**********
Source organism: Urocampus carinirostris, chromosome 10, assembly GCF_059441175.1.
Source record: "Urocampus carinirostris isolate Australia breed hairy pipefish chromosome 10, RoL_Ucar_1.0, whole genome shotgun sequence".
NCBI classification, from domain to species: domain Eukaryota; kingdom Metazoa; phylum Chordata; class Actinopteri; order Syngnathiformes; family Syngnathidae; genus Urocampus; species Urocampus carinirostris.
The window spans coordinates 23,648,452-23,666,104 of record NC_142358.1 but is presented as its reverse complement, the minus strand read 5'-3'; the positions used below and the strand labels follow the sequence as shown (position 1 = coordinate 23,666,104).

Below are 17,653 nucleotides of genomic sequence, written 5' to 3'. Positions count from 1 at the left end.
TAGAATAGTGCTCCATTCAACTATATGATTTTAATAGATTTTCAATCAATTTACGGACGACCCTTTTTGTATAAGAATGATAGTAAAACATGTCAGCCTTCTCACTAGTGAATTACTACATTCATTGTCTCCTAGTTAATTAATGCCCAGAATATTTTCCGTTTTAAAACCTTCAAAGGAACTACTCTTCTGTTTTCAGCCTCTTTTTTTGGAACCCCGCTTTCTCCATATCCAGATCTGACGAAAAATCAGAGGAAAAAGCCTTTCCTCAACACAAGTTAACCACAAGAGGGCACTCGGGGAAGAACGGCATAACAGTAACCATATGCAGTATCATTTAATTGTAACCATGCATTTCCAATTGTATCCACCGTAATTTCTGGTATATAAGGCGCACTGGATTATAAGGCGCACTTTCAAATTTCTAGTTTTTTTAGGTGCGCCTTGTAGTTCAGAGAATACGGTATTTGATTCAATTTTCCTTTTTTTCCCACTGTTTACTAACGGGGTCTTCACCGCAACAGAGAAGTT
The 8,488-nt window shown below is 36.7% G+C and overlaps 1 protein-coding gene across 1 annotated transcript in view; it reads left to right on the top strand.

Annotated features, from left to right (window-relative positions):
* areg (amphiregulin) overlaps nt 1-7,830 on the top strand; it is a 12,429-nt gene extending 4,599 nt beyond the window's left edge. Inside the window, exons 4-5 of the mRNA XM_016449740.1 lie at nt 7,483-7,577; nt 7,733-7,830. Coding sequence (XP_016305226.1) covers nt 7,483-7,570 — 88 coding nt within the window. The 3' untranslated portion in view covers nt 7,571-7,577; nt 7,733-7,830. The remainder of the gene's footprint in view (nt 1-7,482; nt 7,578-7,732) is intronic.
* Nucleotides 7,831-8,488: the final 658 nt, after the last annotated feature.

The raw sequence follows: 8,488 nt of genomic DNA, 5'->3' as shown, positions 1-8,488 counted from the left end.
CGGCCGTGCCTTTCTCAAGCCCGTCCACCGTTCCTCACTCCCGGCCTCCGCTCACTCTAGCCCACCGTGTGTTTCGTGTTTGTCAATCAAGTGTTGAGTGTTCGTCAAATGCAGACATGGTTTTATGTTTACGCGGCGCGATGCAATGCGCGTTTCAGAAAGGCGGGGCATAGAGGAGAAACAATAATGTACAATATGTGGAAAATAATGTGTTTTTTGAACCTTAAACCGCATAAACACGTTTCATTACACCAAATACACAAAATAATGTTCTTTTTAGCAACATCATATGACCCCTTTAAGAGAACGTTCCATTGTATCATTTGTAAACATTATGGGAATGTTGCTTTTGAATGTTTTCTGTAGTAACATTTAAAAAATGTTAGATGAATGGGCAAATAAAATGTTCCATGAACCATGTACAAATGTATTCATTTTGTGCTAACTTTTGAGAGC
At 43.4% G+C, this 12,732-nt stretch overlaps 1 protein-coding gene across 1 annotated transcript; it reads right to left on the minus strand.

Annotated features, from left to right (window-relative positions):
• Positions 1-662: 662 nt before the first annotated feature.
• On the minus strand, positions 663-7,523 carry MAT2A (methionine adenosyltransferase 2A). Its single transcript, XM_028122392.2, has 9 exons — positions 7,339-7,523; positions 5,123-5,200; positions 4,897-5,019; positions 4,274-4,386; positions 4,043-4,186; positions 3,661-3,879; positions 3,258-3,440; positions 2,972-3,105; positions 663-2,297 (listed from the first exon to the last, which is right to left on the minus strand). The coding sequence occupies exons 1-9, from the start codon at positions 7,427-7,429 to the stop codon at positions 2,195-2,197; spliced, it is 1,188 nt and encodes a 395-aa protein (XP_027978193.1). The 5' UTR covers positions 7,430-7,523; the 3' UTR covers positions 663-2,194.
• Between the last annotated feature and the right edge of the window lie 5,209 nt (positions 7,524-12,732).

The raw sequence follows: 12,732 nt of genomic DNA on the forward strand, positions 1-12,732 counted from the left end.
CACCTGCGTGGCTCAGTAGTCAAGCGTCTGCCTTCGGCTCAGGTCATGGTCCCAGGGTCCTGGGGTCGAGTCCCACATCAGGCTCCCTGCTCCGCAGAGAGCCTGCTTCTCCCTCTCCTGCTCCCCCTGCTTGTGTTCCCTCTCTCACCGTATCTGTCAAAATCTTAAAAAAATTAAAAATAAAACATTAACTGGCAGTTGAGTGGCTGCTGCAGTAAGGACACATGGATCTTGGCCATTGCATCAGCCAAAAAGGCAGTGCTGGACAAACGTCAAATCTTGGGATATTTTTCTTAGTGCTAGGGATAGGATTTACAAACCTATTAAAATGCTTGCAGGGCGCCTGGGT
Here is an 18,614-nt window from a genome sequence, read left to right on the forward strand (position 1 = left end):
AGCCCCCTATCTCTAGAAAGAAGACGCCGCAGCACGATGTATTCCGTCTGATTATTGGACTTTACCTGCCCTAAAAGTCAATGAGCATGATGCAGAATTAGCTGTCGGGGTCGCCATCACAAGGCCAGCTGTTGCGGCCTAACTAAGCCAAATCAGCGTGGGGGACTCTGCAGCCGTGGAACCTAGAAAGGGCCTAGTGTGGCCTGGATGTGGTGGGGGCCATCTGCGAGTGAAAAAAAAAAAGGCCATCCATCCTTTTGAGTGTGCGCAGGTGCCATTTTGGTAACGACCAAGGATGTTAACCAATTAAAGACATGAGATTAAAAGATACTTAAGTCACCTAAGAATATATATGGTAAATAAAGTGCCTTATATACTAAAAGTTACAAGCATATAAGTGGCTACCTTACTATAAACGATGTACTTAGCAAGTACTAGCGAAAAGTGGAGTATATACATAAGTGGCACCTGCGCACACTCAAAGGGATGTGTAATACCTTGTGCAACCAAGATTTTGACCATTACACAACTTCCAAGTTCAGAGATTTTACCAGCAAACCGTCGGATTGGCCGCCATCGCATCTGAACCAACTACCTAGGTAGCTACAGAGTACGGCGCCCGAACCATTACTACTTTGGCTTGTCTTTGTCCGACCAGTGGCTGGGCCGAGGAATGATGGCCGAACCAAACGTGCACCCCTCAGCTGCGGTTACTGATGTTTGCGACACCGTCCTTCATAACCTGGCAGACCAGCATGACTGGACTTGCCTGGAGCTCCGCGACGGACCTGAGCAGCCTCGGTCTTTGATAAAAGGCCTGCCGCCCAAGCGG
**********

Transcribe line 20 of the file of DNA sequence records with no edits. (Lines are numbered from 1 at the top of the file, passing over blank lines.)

Here is an 18,614-nt window from a genome sequence, read left to right on the forward strand (position 1 = left end):